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Forget American Idol. These days, it seems you have to be a former Mouseketeer to catch a critical break in the pop music world. Okay, forget Britney too. Just think Justin and Christina.
All the praise heaped on Timberlake’s and Aguilera’s latest albums may be justified, but you can’t help but feel for indie singer-songwriter upstarts like Alice Smith. Smith, who has as much talent and taste as those two Mouseketeers combined, actually cites them as being responsible for the death of rock ‘n’ roll.
”Boys and girls from the Mickey Mouse Club, clocked it in the head,” Smith sings on her bluesy fight song ”Fake Is The New Real.” Aguilera only wishes she had been able to include such a musically glorious retro-rouser on her Back to Basics album.
(Photo by KT Auleta)
But D.C.-reared Smith isn’t actually spiteful or angry elsewhere on her marvelous tour-de-force debut, For Lovers, Dreamers and Me. She’s mostly happily in love — as smitten and passionately in love as you’ll be, from the first song to the last. The sweet album opener, ”Dream,” is as winsome as they come, progressing from sweet lust to all-consuming obsession as her agile alto voice travels up its four-octave range. ”There was a time when I didn’t have you around,” Smith sings about the new lover she intends to keep. ”Back in them days my heart never made a sound/Now it’s beating loud, my heads in the clouds/Never doubt that Imma always be down to hang around you.”
She’s still smitten and obsessed by album’s end, when she channels Burt Bacharach, shifting through chord and time changes — all in a valiant, and what could only be successful, effort to win over a lover: ”Oh baby, this love endeavor, don’t have to last forever/Come on and share whatever you want with me.”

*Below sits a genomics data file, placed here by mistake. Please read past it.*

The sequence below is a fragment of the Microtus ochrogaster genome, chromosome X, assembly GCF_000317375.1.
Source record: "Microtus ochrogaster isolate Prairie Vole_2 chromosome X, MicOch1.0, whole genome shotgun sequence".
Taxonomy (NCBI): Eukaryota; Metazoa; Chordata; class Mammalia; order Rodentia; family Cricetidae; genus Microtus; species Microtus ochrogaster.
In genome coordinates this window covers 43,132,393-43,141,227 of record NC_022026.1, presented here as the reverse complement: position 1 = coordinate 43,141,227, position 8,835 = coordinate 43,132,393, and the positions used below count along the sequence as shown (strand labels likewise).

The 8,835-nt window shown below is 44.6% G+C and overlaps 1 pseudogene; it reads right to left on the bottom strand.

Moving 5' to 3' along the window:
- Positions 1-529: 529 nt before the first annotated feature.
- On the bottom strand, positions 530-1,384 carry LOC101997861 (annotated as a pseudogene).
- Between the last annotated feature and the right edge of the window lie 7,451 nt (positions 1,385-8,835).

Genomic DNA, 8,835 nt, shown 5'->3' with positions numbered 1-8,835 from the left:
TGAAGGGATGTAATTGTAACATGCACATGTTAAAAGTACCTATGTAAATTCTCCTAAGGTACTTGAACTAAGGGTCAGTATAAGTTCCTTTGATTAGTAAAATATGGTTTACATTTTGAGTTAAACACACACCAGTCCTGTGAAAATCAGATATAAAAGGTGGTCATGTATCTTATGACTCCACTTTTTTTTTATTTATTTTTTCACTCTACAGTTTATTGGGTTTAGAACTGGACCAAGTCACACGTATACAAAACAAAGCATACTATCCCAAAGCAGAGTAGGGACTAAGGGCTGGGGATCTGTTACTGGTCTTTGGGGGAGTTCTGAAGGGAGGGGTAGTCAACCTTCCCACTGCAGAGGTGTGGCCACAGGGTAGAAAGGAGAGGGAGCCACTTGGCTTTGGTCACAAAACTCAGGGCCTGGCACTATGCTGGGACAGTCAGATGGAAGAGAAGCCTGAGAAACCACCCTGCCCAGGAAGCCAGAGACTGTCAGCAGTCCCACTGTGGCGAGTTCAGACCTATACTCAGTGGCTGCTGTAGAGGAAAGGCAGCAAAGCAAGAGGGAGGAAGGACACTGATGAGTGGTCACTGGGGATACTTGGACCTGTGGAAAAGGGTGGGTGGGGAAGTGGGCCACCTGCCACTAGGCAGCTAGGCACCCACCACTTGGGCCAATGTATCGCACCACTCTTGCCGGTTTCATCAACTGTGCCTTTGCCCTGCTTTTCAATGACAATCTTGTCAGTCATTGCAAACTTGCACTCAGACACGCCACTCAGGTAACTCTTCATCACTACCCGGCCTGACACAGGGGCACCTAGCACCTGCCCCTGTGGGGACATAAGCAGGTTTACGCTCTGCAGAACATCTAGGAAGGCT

Smith, 27, is in the same league as Jill Scott, Alicia Keys, N’Dea Davenport or (ahem) Aguilera: young neo-soul singers with powerful pipes and a real jones for old-school mid- and uptempo R&B. But those immediate predecessors have already succeeded in bringing soul back, and Smith successfully distinguishes herself with a serious passion for rock ‘n’ roll, to say nothing of jazz and blues, and even country.
Her Southern-tinged sound has an unpredictable but real grittiness, owing clear allegiance to similarly hard-to-categorize pioneers Tina Turner and Nina Simone. She sings about retreating from her current New York City base on ”Woodstock,” a place that allows her to unwind and get a little trippy and psychedelic. Later, she does more than create an oasis in a musical desert — by throwing her full voice into ”Desert Song,” she turns dry, barren land into a veritable swamp.
With her debut, one’s tempted to say, Smith is bringing sultry back. It’s unlike anything you’ve heard from those Mouseketeers.
Another charismatic female vocalist with a real verve for bluesy, psychedelic pop-rock is at the helm of Persephone’s Bees. On its major-label debut, Notes from The Underworld, this San Francisco-based four-piece evokes the Rolling Stones and the Beatles. Especially weird and wonderful late-period Beatles, that is, when John Lennon and Paul McCartney were incorporating Eastern influences into their erstwhile Britpop. The Bees are fronted by Russian-born Angelina Moysov, who wrote all but one of the album’s 11 songs. She mixes in sounds she heard growing up, from gypsy folk music to Russian punk to, of course, British rock and New Wave and the result is a fetching, eclectic brew.
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